Sasin DBA Learning Goals
The DBA Program is driven by the following Learning Goals:
To develop resilient, adaptive, impactful researchers: with analytical, entrepreneurial and team skills, aware of all forms of diversity, capable of effective communication and engagement with stakeholders, with a keen sense of ethics, responsibility, and the overarching importance of sustainability.
In addition, the DBA program will develop your ability to:
- mindfully reflect upon—and question—your experiences and develop new skills, values, and insights
- frame your research by critically reviewing—and extending—prior academic and practitioner research
- rigorously specify real-world problems; design research to logically investigate them; apply a sustainability and entrepreneurial mind-set to execute that research; and persuasively present the results in at least one peer-reviewed journal article
- add to business management knowledge by making original contributions from your research, which articulate the value-add for stakeholders, and so satisfy the intellectual curiosity which led you to enter the DBA program.
How long will the Sasin DBA take me?
Much depends on how much time and focus you can devote to the program. Chulalongkorn University requires that you complete all the requirements for your DBA (including successfully defending your thesis) within six years of starting your program.
Most candidates will finish well within this timeframe, normally within three years of entry; some may proceed at a more leisurely pace of four years. In total, you’ll complete six blended learning courses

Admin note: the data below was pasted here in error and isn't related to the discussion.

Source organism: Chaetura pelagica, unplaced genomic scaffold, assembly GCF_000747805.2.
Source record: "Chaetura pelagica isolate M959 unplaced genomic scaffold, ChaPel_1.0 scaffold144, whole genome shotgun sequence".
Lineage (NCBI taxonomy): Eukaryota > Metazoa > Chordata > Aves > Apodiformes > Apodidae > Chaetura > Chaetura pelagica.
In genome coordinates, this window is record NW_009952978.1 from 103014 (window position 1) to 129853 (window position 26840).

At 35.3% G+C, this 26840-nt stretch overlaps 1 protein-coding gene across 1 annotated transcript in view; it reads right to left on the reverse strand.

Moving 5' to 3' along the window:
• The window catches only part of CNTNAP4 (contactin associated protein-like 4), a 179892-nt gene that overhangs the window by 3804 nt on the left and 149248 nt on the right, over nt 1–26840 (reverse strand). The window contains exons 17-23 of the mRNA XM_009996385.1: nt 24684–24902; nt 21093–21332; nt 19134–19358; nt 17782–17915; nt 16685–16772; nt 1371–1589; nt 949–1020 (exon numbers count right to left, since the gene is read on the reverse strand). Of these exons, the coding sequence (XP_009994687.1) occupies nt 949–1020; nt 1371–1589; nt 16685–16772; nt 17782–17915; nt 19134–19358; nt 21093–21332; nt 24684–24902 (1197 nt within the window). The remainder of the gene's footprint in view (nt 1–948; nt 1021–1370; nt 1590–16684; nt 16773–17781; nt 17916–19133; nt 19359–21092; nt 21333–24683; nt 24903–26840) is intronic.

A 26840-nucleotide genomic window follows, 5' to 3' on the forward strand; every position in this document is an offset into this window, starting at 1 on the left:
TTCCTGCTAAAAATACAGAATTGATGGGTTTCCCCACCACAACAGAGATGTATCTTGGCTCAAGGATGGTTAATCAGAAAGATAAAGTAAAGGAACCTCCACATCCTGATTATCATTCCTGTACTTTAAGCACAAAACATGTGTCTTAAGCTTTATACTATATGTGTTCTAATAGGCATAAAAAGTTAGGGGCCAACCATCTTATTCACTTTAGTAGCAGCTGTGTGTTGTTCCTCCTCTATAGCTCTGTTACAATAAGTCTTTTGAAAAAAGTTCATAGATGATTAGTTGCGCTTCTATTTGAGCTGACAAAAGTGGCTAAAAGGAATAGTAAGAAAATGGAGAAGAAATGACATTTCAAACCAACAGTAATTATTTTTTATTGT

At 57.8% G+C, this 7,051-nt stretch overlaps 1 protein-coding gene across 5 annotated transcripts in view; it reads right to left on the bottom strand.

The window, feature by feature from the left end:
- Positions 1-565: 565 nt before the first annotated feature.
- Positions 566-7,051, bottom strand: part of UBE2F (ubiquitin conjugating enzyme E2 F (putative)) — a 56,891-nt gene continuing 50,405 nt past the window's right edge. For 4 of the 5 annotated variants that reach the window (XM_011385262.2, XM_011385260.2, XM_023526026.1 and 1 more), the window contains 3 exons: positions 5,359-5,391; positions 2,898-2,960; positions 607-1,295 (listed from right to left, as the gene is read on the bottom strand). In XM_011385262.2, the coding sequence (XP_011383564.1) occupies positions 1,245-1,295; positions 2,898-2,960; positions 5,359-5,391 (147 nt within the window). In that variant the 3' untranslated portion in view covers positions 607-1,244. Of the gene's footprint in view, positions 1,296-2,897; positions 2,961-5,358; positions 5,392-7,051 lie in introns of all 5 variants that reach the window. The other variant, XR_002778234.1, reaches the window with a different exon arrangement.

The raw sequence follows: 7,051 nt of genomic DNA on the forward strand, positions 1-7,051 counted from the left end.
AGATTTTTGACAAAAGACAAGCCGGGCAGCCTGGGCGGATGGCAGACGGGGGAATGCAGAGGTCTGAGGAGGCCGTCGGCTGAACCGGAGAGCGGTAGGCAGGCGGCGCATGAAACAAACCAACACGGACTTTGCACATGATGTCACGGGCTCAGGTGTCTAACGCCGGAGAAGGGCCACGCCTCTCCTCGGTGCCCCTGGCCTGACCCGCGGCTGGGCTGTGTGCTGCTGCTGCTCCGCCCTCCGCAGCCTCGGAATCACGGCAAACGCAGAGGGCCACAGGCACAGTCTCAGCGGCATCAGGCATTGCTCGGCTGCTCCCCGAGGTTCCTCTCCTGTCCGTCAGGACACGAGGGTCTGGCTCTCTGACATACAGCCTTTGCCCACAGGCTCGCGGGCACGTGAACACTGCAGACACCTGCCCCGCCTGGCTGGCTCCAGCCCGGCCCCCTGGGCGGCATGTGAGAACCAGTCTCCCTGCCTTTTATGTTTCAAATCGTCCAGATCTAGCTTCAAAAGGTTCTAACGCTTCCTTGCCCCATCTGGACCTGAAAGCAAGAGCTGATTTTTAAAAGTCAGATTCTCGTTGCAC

before progressing to the research phase of the program.
The Six Blended DBA Courses
Course 1: Fundamentals, Skills, Values & Leadership
This course will equip you with the foundational knowledge and skills necessary to engage the research process from day one. The course is structured around four key areas of understanding – research practice, mindfulness and reflexivity, leadership and communication, and entrepreneurship and sustainability. After completing the course you’ll have the confidence to communicate your research to stakeholders and start building your research proposal; be capable of mindfully reflecting upon your existing business experience; be able to adopt an entrepreneurial and sustainable approach to business problems; and will better understand the challenges business leaders face.
Course 2: Digital & Environmental Disruption – Organizational Impact
We are living in a unique period of uncertainty and change. Newly emerging technologies, including AI, are causing digital disruption. Simultaneously, we face multiple environmental challenges, manifest as disruption in the natural world as well as in human society. This course examines the impact of digital and environmental disruption upon management practices, organizations, and business models. must respond to the challenges prompted by digital and environmental disruption. It does so by adopting a practice lens and ecosystems perspective to envision new ways for businesses to create value and enable a better, smarter and more sustainable world.
Course 3: Real-world Research Practice